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Posts Tagged ‘materialism’

Another city, i sit and observe, watching life stroll by, drink coffee, smoke and write. A sadness overwhelms and i do not know what i do here, why i am here. Awoke this morning to the sound of cars rather than of birds or dogs or something. I sit here watching – i know that i am part of the interplay of life that goes on, just as i see others, others see me, but despite all the people i feel alienated and cut off in a cafe in the main square. San Cristobal is both a tourist town and a real city with people going on about their lives, and i do little, like i have in many places, and here i feel lost. I know the calm inside should be regardless of where i am, but i dont know why i am here. Life goes on – work, study, family, friends, suffering and indulgence, but i cannot relate. I want to talk to god and the spirit, but i do not connect with the spirit that lies inside us all. And i walk up and down the streets, over and over like i have so many other places. looking but not seeing, hearing the noise but not the voices, feeding myself on coffee, smokes, a bit of food, but not on god, or so it seems, though i try. I do the circle of the churches, not ornate and welcoming as i remembered (but i now think that was another city, or was it just my imagination) but they seem harsh and cold, with flat ceilings and bloody crucified Jesuses on crosses, and dark painting of pious looking saints in the front above the altar surrounded by gold (or copper) – it is austere and not joyous – though one on the hill was full of flowers on the altar and people praying and a louder procession left from the cathedral yesterday – but they are not places that lift my spirit and call to me. in a few i sit briefly and others i walk around, stare blankly and leave, feeling cut off and wanting to join with god.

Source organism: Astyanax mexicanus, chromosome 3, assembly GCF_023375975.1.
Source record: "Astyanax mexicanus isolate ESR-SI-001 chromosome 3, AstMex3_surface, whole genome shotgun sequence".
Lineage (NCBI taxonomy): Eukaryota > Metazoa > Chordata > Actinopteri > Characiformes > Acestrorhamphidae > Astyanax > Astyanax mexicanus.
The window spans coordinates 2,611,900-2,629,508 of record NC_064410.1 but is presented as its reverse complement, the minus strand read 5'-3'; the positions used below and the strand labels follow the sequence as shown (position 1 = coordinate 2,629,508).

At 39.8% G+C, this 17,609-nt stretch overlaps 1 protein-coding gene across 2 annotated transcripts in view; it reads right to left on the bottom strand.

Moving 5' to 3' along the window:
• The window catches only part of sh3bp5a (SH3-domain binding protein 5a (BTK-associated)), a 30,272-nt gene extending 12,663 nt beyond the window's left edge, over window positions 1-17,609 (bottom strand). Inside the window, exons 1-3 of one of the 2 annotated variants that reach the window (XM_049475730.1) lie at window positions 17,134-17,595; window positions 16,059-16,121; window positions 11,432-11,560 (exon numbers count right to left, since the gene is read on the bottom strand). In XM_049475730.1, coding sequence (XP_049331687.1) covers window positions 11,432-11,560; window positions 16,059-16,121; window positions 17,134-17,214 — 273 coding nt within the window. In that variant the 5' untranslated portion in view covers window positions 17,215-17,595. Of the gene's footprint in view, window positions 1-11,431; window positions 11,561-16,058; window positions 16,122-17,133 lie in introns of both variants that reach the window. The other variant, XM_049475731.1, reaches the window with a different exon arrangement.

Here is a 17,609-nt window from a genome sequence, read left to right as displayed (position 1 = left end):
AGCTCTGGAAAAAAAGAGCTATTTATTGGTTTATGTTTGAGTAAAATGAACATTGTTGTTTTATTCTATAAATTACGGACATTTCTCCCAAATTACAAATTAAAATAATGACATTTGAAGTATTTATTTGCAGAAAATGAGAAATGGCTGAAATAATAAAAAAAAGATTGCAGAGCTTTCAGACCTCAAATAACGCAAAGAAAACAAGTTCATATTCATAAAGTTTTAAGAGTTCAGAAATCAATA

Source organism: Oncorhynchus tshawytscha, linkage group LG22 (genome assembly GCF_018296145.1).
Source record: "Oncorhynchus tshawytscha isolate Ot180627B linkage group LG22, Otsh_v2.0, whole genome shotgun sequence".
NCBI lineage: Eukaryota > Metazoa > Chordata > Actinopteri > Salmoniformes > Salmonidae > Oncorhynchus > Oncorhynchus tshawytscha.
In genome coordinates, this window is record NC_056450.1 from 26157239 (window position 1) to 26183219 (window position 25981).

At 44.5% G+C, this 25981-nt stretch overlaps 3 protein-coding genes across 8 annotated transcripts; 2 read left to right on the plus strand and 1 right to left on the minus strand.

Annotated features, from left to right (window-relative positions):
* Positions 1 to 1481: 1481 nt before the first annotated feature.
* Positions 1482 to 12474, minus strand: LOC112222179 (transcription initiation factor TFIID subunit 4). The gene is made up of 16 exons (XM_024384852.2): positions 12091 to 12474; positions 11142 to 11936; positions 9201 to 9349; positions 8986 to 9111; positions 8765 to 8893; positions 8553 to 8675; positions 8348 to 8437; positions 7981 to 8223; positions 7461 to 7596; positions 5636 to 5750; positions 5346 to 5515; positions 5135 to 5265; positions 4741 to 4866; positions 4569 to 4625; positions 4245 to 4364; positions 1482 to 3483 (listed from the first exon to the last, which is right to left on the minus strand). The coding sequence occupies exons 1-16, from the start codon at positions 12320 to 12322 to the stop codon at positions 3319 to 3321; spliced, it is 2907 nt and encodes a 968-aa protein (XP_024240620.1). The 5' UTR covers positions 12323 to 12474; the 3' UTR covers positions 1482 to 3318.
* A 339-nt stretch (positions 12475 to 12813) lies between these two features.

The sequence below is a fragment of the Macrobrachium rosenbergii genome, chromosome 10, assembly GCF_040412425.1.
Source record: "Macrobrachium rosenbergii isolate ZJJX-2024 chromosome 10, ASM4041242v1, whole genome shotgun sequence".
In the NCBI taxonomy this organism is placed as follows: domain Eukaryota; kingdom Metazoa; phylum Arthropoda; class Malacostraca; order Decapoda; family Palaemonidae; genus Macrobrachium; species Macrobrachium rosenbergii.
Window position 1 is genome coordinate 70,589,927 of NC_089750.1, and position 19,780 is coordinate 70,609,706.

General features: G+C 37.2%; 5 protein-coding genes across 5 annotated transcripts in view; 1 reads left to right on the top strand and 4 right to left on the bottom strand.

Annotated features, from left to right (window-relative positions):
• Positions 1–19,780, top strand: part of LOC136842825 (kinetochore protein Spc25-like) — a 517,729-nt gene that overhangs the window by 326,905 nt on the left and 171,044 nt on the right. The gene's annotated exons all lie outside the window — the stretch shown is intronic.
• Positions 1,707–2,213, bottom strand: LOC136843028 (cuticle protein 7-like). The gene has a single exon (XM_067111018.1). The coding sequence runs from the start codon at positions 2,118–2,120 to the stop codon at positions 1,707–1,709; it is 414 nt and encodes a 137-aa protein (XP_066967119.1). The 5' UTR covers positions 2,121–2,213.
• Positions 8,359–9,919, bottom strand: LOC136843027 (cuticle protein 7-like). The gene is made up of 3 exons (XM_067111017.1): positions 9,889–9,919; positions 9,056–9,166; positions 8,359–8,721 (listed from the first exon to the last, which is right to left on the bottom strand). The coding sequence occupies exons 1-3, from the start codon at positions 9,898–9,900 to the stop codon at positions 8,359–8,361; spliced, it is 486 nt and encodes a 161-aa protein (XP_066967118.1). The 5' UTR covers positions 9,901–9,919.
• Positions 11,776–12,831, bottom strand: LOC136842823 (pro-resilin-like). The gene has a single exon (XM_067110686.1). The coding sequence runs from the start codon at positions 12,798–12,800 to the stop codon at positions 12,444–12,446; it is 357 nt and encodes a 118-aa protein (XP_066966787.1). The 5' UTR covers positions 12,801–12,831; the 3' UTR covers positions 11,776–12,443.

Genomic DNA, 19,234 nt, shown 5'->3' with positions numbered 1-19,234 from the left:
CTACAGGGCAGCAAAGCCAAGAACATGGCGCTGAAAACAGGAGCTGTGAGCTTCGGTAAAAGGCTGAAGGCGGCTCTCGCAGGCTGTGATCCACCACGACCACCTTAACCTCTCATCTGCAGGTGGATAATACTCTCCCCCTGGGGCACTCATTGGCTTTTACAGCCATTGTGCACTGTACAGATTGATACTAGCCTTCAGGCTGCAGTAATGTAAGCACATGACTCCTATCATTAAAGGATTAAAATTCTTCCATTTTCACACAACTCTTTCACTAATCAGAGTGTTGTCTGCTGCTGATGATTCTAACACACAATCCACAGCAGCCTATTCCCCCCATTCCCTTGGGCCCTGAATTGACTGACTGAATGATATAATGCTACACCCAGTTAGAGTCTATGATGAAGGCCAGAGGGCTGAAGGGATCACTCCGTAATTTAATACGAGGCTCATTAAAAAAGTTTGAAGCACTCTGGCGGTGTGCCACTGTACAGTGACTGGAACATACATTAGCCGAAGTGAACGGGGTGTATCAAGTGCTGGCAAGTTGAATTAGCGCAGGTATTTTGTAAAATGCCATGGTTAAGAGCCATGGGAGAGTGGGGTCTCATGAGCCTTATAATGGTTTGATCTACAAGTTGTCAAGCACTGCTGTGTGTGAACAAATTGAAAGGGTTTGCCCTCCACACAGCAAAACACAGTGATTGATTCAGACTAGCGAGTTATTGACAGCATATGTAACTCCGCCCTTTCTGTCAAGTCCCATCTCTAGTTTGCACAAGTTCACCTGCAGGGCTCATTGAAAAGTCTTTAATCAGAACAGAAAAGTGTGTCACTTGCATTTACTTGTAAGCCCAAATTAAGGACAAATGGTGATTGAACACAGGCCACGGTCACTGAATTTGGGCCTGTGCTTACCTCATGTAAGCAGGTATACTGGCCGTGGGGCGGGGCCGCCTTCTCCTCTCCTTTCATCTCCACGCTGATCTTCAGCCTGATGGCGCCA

So i sit and drink coffee – the pace of life goes on with little boys incessantly, persistently, selling their wares, forceful at times, almost aggressive and refusing to leave until you get harsh on the 6th no. And the women and little girls and grandmothers left alone selling. And i remember this feeling – as i sit here, rich compared to them, indulging in a coffee with time to sit, becoming at times closed and hostile, not a five minute break, cannot be.
And i remember thinking, in san marcos, thinking of my return to the us, where i am on the outside, one of them, that we/they – the beggars, the homeless, the poor, are but shadows – shadows of poverty and wanting that exist in the shadow of indulgence and ¨the good life¨ – a life not for all, denied to many, and with the disparity borders get drawn even more intensely, and the gap grows and i sit here drinking my coffee – a privilege, a normal habit but a luxury for some. And it is more here, a little barefoot girl – 3 or 4 goes around asking for pesos, learning to beg – but am i really any different. And the guilt grows, i buy a trinket, but it is just a drop in the bucket, more to assuage my guilt. At times i think they are there to teach compassion and loving and giving.
But it is more in the tourist zones and in places where the gap is big. The eyes that look longingly at the table – mainly of the young who have not yet learned to avert them, the young like the shoeshine boys who later sit outside another cafe indulging in a frozen mocha. But i know that look, face to face with what you cannot have, standing outside, looking on, longing, for i too have had that look many a time.
And the peddlers and beggars are more intense here than they have been elsewhere in central america. Is is just the gap – for you go through much of the rural areas (except near here) where people are poor, but still seem to have something – not as ground down. Or is it also another loss, a poverty that is not only material, but spiritual, a poverty that is deeper, that cannot be solved by buying a trinket today. I think of my time in Nica, which was poor in material things, but also seemed rich – a sense of spirit and connection that existed in places with the very basic simple life. Or is it the people – but no – i have seen the maya in their communities and know that not all are pushy sellers, the aggressive merchants, but here with those who now live in the slums on the edge of town, the aggression is worse. Or where there is the gap – tourist land, pana at the lake, or the frequent thefts in san marcos. but i drift away from this place.